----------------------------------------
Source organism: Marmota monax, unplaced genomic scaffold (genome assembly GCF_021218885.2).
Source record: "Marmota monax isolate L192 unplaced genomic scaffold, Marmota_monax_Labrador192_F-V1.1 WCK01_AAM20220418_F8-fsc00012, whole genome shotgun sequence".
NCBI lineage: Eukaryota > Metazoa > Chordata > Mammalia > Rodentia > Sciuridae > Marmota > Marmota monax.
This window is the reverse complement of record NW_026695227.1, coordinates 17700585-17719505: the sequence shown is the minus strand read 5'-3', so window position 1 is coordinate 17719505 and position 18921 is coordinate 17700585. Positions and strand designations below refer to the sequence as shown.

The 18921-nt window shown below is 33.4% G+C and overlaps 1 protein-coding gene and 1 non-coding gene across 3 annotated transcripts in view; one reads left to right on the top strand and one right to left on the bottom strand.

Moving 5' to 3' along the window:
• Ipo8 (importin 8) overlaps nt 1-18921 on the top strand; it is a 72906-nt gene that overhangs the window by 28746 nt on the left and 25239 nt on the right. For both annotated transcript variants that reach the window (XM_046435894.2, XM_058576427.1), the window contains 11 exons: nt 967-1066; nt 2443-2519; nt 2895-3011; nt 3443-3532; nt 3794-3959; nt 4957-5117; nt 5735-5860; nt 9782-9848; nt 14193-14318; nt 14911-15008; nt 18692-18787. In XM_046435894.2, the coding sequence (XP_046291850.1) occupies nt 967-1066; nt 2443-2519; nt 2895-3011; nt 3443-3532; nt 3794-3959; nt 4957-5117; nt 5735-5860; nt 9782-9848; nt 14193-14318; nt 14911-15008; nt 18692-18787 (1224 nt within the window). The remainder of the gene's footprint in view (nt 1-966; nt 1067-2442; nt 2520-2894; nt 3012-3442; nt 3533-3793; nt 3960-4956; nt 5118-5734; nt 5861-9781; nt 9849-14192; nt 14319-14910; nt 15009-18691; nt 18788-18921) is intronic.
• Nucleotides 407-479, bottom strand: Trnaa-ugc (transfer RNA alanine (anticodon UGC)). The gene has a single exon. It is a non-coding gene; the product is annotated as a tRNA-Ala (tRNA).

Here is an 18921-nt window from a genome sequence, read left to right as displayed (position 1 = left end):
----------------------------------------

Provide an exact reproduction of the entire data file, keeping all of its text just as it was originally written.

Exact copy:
Source organism: Marmota monax, unplaced genomic scaffold (genome assembly GCF_021218885.2).
Source record: "Marmota monax isolate L192 unplaced genomic scaffold, Marmota_monax_Labrador192_F-V1.1 WCK01_AAM20220418_F8-fsc00012, whole genome shotgun sequence".
NCBI lineage: Eukaryota > Metazoa > Chordata > Mammalia > Rodentia > Sciuridae > Marmota > Marmota monax.
This window is the reverse complement of record NW_026695227.1, coordinates 17700585-17719505: the sequence shown is the minus strand read 5'-3', so window position 1 is coordinate 17719505 and position 18921 is coordinate 17700585. Positions and strand designations below refer to the sequence as shown.

The 18921-nt window shown below is 33.4% G+C and overlaps 1 protein-coding gene and 1 non-coding gene across 3 annotated transcripts in view; one reads left to right on the top strand and one right to left on the bottom strand.

Moving 5' to 3' along the window:
• Ipo8 (importin 8) overlaps nt 1-18921 on the top strand; it is a 72906-nt gene that overhangs the window by 28746 nt on the left and 25239 nt on the right. For both annotated transcript variants that reach the window (XM_046435894.2, XM_058576427.1), the window contains 11 exons: nt 967-1066; nt 2443-2519; nt 2895-3011; nt 3443-3532; nt 3794-3959; nt 4957-5117; nt 5735-5860; nt 9782-9848; nt 14193-14318; nt 14911-15008; nt 18692-18787. In XM_046435894.2, the coding sequence (XP_046291850.1) occupies nt 967-1066; nt 2443-2519; nt 2895-3011; nt 3443-3532; nt 3794-3959; nt 4957-5117; nt 5735-5860; nt 9782-9848; nt 14193-14318; nt 14911-15008; nt 18692-18787 (1224 nt within the window). The remainder of the gene's footprint in view (nt 1-966; nt 1067-2442; nt 2520-2894; nt 3012-3442; nt 3533-3793; nt 3960-4956; nt 5118-5734; nt 5861-9781; nt 9849-14192; nt 14319-14910; nt 15009-18691; nt 18788-18921) is intronic.
• Nucleotides 407-479, bottom strand: Trnaa-ugc (transfer RNA alanine (anticodon UGC)). The gene has a single exon. It is a non-coding gene; the product is annotated as a tRNA-Ala (tRNA).

Here is an 18921-nt window from a genome sequence, read left to right as displayed (position 1 = left end):